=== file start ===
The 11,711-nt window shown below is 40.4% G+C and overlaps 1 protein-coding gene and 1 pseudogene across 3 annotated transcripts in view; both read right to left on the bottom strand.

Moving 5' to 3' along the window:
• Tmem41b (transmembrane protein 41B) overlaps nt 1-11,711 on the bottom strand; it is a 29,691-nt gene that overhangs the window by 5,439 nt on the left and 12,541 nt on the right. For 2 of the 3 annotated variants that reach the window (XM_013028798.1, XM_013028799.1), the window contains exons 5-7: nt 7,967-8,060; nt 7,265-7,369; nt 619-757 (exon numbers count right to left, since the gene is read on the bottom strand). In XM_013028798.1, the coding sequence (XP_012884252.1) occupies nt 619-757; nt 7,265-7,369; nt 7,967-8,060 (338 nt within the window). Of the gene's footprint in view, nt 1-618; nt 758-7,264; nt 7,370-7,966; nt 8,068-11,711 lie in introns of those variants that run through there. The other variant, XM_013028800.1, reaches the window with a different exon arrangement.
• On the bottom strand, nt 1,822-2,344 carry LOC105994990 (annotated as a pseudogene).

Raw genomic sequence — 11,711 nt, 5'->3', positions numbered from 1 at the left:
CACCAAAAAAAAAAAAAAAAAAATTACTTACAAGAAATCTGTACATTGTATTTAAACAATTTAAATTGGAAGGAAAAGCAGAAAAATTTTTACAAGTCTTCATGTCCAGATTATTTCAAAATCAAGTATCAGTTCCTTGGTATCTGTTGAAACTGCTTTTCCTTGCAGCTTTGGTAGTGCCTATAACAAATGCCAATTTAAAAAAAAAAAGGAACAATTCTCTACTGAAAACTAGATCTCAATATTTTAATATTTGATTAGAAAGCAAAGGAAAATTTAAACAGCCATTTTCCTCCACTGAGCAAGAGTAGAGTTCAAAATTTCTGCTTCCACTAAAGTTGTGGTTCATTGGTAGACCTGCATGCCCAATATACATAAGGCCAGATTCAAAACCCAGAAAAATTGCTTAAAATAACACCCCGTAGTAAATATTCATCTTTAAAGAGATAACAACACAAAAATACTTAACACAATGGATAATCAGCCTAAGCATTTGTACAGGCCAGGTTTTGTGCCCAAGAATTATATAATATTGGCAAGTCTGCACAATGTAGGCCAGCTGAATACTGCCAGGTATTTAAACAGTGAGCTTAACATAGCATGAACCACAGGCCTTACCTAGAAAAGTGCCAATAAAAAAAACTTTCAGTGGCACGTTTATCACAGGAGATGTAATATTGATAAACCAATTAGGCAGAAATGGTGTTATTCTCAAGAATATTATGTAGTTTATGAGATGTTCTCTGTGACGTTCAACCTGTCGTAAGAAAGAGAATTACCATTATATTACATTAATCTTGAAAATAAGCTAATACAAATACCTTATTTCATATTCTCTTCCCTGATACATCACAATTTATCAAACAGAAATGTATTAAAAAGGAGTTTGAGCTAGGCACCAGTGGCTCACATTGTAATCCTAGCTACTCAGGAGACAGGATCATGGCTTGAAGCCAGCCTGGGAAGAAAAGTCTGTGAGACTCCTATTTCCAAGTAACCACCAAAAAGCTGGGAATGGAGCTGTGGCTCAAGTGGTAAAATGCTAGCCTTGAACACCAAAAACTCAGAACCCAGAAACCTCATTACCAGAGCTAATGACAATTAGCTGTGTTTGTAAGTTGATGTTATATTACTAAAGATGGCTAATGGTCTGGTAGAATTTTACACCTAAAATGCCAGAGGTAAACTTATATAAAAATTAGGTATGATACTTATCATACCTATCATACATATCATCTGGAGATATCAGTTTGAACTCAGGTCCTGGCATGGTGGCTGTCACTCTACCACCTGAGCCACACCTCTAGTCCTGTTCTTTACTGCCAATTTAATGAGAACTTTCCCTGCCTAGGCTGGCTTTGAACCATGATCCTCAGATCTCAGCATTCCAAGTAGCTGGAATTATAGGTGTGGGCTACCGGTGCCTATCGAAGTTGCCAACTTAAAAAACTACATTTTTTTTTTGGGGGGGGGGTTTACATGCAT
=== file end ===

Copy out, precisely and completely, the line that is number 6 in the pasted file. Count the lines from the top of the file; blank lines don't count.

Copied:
CACCAAAAAAAAAAAAAAAAAAATTACTTACAAGAAATCTGTACATTGTATTTAAACAATTTAAATTGGAAGGAAAAGCAGAAAAATTTTTACAAGTCTTCATGTCCAGATTATTTCAAAATCAAGTATCAGTTCCTTGGTATCTGTTGAAACTGCTTTTCCTTGCAGCTTTGGTAGTGCCTATAACAAATGCCAATTTAAAAAAAAAAAGGAACAATTCTCTACTGAAAACTAGATCTCAATATTTTAATATTTGATTAGAAAGCAAAGGAAAATTTAAACAGCCATTTTCCTCCACTGAGCAAGAGTAGAGTTCAAAATTTCTGCTTCCACTAAAGTTGTGGTTCATTGGTAGACCTGCATGCCCAATATACATAAGGCCAGATTCAAAACCCAGAAAAATTGCTTAAAATAACACCCCGTAGTAAATATTCATCTTTAAAGAGATAACAACACAAAAATACTTAACACAATGGATAATCAGCCTAAGCATTTGTACAGGCCAGGTTTTGTGCCCAAGAATTATATAATATTGGCAAGTCTGCACAATGTAGGCCAGCTGAATACTGCCAGGTATTTAAACAGTGAGCTTAACATAGCATGAACCACAGGCCTTACCTAGAAAAGTGCCAATAAAAAAAACTTTCAGTGGCACGTTTATCACAGGAGATGTAATATTGATAAACCAATTAGGCAGAAATGGTGTTATTCTCAAGAATATTATGTAGTTTATGAGATGTTCTCTGTGACGTTCAACCTGTCGTAAGAAAGAGAATTACCATTATATTACATTAATCTTGAAAATAAGCTAATACAAATACCTTATTTCATATTCTCTTCCCTGATACATCACAATTTATCAAACAGAAATGTATTAAAAAGGAGTTTGAGCTAGGCACCAGTGGCTCACATTGTAATCCTAGCTACTCAGGAGACAGGATCATGGCTTGAAGCCAGCCTGGGAAGAAAAGTCTGTGAGACTCCTATTTCCAAGTAACCACCAAAAAGCTGGGAATGGAGCTGTGGCTCAAGTGGTAAAATGCTAGCCTTGAACACCAAAAACTCAGAACCCAGAAACCTCATTACCAGAGCTAATGACAATTAGCTGTGTTTGTAAGTTGATGTTATATTACTAAAGATGGCTAATGGTCTGGTAGAATTTTACACCTAAAATGCCAGAGGTAAACTTATATAAAAATTAGGTATGATACTTATCATACCTATCATACATATCATCTGGAGATATCAGTTTGAACTCAGGTCCTGGCATGGTGGCTGTCACTCTACCACCTGAGCCACACCTCTAGTCCTGTTCTTTACTGCCAATTTAATGAGAACTTTCCCTGCCTAGGCTGGCTTTGAACCATGATCCTCAGATCTCAGCATTCCAAGTAGCTGGAATTATAGGTGTGGGCTACCGGTGCCTATCGAAGTTGCCAACTTAAAAAACTACATTTTTTTTTTGGGGGGGGGGTTTACATGCAT